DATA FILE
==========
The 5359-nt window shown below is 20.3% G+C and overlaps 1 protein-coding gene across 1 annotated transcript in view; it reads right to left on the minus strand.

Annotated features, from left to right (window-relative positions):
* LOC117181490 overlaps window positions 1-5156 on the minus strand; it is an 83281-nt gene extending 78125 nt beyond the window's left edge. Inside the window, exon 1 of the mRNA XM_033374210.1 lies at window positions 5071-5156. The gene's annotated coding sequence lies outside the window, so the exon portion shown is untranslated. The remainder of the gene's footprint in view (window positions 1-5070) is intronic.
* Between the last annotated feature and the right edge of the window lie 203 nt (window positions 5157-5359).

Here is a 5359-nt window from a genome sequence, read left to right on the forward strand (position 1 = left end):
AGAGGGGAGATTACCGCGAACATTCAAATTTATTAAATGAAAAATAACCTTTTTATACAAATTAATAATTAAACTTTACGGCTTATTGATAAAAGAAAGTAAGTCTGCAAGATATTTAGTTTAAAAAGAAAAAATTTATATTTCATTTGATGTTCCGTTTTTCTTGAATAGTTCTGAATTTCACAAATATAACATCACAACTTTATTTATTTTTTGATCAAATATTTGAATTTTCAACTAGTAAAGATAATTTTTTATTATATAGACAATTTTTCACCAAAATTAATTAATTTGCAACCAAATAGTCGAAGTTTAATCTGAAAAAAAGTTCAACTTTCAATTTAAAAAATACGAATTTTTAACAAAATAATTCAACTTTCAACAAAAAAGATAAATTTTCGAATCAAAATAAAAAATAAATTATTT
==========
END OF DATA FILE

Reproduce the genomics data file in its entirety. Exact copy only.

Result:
The 5359-nt window shown below is 20.3% G+C and overlaps 1 protein-coding gene across 1 annotated transcript in view; it reads right to left on the minus strand.

Annotated features, from left to right (window-relative positions):
* LOC117181490 overlaps window positions 1-5156 on the minus strand; it is an 83281-nt gene extending 78125 nt beyond the window's left edge. Inside the window, exon 1 of the mRNA XM_033374210.1 lies at window positions 5071-5156. The gene's annotated coding sequence lies outside the window, so the exon portion shown is untranslated. The remainder of the gene's footprint in view (window positions 1-5070) is intronic.
* Between the last annotated feature and the right edge of the window lie 203 nt (window positions 5157-5359).

Here is a 5359-nt window from a genome sequence, read left to right on the forward strand (position 1 = left end):
AGAGGGGAGATTACCGCGAACATTCAAATTTATTAAATGAAAAATAACCTTTTTATACAAATTAATAATTAAACTTTACGGCTTATTGATAAAAGAAAGTAAGTCTGCAAGATATTTAGTTTAAAAAGAAAAAATTTATATTTCATTTGATGTTCCGTTTTTCTTGAATAGTTCTGAATTTCACAAATATAACATCACAACTTTATTTATTTTTTGATCAAATATTTGAATTTTCAACTAGTAAAGATAATTTTTTATTATATAGACAATTTTTCACCAAAATTAATTAATTTGCAACCAAATAGTCGAAGTTTAATCTGAAAAAAAGTTCAACTTTCAATTTAAAAAATACGAATTTTTAACAAAATAATTCAACTTTCAACAAAAAAGATAAATTTTCGAATCAAAATAAAAAATAAATTATTT